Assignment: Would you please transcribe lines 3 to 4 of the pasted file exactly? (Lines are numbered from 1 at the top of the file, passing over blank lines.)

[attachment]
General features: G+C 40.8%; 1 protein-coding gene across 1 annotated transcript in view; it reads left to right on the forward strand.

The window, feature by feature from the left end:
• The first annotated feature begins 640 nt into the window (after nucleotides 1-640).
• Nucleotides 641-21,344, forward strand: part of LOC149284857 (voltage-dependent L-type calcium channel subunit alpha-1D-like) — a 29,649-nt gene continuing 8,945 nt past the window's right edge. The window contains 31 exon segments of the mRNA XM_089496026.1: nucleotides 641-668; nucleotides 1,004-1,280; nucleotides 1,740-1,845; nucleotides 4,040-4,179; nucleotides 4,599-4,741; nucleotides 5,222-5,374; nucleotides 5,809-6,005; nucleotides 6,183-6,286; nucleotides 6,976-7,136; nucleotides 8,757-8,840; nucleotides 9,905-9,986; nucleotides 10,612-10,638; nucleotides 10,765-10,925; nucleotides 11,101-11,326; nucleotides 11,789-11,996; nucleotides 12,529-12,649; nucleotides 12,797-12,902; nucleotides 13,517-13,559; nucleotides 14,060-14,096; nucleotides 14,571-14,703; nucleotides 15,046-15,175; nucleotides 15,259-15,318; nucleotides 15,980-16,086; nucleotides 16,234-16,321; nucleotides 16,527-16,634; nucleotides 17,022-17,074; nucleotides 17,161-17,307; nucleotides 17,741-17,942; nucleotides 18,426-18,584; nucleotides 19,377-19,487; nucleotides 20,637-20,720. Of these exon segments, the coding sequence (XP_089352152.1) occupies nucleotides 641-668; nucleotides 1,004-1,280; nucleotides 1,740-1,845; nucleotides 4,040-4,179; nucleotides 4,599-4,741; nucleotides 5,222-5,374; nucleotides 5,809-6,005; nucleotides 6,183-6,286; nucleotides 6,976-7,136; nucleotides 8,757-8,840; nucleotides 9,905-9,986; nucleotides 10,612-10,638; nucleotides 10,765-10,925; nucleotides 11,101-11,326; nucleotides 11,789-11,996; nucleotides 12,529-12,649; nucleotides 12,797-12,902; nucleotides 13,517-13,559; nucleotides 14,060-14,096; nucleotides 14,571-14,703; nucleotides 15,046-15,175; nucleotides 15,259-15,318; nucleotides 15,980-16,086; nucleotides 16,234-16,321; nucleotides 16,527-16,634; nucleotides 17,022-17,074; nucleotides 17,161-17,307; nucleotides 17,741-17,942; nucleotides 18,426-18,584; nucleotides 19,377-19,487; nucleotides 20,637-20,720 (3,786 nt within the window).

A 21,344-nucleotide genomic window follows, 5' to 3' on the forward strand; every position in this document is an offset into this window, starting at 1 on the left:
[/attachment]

• The first annotated feature begins 640 nt into the window (after nucleotides 1-640).
• Nucleotides 641-21,344, forward strand: part of LOC149284857 (voltage-dependent L-type calcium channel subunit alpha-1D-like) — a 29,649-nt gene continuing 8,945 nt past the window's right edge. The window contains 31 exon segments of the mRNA XM_089496026.1: nucleotides 641-668; nucleotides 1,004-1,280; nucleotides 1,740-1,845; nucleotides 4,040-4,179; nucleotides 4,599-4,741; nucleotides 5,222-5,374; nucleotides 5,809-6,005; nucleotides 6,183-6,286; nucleotides 6,976-7,136; nucleotides 8,757-8,840; nucleotides 9,905-9,986; nucleotides 10,612-10,638; nucleotides 10,765-10,925; nucleotides 11,101-11,326; nucleotides 11,789-11,996; nucleotides 12,529-12,649; nucleotides 12,797-12,902; nucleotides 13,517-13,559; nucleotides 14,060-14,096; nucleotides 14,571-14,703; nucleotides 15,046-15,175; nucleotides 15,259-15,318; nucleotides 15,980-16,086; nucleotides 16,234-16,321; nucleotides 16,527-16,634; nucleotides 17,022-17,074; nucleotides 17,161-17,307; nucleotides 17,741-17,942; nucleotides 18,426-18,584; nucleotides 19,377-19,487; nucleotides 20,637-20,720. Of these exon segments, the coding sequence (XP_089352152.1) occupies nucleotides 641-668; nucleotides 1,004-1,280; nucleotides 1,740-1,845; nucleotides 4,040-4,179; nucleotides 4,599-4,741; nucleotides 5,222-5,374; nucleotides 5,809-6,005; nucleotides 6,183-6,286; nucleotides 6,976-7,136; nucleotides 8,757-8,840; nucleotides 9,905-9,986; nucleotides 10,612-10,638; nucleotides 10,765-10,925; nucleotides 11,101-11,326; nucleotides 11,789-11,996; nucleotides 12,529-12,649; nucleotides 12,797-12,902; nucleotides 13,517-13,559; nucleotides 14,060-14,096; nucleotides 14,571-14,703; nucleotides 15,046-15,175; nucleotides 15,259-15,318; nucleotides 15,980-16,086; nucleotides 16,234-16,321; nucleotides 16,527-16,634; nucleotides 17,022-17,074; nucleotides 17,161-17,307; nucleotides 17,741-17,942; nucleotides 18,426-18,584; nucleotides 19,377-19,487; nucleotides 20,637-20,720 (3,786 nt within the window).